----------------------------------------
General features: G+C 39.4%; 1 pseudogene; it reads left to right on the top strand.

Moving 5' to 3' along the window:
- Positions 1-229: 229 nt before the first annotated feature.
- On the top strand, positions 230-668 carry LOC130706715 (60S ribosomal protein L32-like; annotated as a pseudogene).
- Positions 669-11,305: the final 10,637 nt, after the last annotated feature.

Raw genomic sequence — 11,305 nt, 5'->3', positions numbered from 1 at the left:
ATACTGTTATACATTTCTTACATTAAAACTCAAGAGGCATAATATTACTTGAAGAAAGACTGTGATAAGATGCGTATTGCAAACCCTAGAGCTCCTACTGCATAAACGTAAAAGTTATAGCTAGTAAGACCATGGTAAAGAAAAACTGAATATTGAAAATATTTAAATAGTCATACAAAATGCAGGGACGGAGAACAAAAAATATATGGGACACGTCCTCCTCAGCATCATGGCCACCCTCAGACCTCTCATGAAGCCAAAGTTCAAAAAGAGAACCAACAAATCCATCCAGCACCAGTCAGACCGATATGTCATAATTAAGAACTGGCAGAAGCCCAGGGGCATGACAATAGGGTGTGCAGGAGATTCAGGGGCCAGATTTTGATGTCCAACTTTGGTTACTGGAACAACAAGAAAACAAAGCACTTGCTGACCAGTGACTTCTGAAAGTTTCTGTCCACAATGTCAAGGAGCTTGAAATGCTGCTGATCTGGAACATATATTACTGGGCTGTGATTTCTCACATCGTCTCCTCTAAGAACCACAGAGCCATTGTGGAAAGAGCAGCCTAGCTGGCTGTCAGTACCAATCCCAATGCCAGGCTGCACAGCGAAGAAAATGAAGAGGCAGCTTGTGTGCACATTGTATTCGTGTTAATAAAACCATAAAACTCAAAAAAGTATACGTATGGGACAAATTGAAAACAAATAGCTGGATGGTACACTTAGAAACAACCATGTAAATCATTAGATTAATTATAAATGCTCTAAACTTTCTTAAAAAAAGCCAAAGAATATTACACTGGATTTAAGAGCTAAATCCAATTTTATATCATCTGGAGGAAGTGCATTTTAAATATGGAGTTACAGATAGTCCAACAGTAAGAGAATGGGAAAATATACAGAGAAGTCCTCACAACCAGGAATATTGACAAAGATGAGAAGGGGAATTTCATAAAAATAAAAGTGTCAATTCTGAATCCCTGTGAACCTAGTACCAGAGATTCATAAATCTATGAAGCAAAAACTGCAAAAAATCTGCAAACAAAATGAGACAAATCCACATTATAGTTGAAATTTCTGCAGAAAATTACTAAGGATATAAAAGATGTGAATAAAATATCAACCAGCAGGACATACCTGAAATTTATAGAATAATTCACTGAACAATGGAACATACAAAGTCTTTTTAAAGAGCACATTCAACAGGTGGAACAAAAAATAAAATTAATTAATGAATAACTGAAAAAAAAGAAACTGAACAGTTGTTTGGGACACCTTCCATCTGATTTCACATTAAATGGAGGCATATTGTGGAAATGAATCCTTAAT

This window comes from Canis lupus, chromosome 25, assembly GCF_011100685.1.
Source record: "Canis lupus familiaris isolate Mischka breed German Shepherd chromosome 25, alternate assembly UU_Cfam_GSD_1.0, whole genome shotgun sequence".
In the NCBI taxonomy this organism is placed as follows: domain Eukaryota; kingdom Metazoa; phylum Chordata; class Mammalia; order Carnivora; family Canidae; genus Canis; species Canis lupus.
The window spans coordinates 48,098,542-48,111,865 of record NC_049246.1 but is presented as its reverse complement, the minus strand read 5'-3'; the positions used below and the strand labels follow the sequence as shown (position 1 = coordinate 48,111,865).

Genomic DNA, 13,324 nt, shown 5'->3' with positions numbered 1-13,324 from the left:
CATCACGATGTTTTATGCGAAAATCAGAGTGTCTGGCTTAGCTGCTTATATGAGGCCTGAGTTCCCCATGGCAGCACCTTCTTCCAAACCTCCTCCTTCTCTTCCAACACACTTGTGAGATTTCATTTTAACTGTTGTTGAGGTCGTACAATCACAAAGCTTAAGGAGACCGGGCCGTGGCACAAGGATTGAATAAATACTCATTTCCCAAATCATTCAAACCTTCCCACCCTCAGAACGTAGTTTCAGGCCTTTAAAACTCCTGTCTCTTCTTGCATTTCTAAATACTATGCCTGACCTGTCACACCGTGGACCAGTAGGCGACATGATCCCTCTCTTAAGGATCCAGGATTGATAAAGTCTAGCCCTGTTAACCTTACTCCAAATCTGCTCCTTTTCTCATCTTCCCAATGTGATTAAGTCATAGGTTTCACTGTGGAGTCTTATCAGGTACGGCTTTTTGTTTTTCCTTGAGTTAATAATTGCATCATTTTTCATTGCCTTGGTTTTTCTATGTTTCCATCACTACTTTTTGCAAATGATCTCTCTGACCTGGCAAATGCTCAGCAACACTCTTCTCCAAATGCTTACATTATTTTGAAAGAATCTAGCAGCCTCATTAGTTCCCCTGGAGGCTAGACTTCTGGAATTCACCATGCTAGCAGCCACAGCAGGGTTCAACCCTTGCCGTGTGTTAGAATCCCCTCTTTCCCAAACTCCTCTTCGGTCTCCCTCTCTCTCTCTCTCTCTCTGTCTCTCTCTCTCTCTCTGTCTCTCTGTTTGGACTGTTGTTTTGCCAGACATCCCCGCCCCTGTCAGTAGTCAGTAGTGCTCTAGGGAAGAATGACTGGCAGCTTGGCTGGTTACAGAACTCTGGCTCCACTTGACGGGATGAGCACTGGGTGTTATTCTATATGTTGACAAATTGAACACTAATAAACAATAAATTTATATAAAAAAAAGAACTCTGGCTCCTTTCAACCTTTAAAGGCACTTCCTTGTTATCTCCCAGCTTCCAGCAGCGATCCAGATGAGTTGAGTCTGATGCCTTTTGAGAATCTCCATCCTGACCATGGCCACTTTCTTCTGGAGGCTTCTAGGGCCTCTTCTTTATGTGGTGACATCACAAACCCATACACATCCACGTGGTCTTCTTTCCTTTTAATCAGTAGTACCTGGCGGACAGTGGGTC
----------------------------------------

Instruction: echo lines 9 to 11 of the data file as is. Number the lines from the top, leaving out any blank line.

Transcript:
Source record: "Canis lupus familiaris isolate Mischka breed German Shepherd chromosome 25, alternate assembly UU_Cfam_GSD_1.0, whole genome shotgun sequence".
In the NCBI taxonomy this organism is placed as follows: domain Eukaryota; kingdom Metazoa; phylum Chordata; class Mammalia; order Carnivora; family Canidae; genus Canis; species Canis lupus.
The window spans coordinates 48,098,542-48,111,865 of record NC_049246.1 but is presented as its reverse complement, the minus strand read 5'-3'; the positions used below and the strand labels follow the sequence as shown (position 1 = coordinate 48,111,865).